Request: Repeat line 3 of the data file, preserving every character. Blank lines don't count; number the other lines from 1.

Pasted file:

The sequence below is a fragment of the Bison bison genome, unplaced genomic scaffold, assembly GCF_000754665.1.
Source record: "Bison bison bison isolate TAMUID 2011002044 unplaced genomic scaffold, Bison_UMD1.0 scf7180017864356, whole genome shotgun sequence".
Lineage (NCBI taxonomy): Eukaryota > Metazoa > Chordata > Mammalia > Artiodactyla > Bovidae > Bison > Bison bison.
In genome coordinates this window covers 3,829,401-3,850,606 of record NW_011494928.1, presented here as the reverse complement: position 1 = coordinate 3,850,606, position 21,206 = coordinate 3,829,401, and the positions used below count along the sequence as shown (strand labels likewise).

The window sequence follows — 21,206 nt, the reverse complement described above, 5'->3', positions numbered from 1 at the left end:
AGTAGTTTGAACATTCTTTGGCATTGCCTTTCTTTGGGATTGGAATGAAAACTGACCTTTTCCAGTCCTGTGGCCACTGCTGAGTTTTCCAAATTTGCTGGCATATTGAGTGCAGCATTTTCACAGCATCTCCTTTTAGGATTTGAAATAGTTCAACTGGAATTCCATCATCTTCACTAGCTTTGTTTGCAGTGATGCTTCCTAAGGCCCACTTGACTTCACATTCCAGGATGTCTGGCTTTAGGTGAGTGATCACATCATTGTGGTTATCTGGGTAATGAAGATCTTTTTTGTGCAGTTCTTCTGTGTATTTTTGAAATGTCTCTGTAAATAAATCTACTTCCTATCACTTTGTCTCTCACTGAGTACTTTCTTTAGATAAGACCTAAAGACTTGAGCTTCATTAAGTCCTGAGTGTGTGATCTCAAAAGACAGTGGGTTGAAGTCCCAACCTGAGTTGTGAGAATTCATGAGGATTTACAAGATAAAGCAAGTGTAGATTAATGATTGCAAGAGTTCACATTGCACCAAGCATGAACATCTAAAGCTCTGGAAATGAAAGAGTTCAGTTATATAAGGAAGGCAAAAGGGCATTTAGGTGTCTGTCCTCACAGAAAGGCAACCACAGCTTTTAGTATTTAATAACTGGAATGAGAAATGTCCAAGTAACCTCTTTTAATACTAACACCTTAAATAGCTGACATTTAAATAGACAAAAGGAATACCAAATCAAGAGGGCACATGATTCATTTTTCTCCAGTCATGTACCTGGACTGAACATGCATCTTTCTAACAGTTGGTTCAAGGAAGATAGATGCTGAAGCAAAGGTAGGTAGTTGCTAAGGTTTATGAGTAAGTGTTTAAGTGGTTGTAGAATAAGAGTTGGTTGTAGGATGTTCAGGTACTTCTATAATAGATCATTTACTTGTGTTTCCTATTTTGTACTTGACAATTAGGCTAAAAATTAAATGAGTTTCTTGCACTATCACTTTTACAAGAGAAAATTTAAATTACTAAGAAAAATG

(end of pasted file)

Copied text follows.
Lineage (NCBI taxonomy): Eukaryota > Metazoa > Chordata > Mammalia > Artiodactyla > Bovidae > Bison > Bison bison.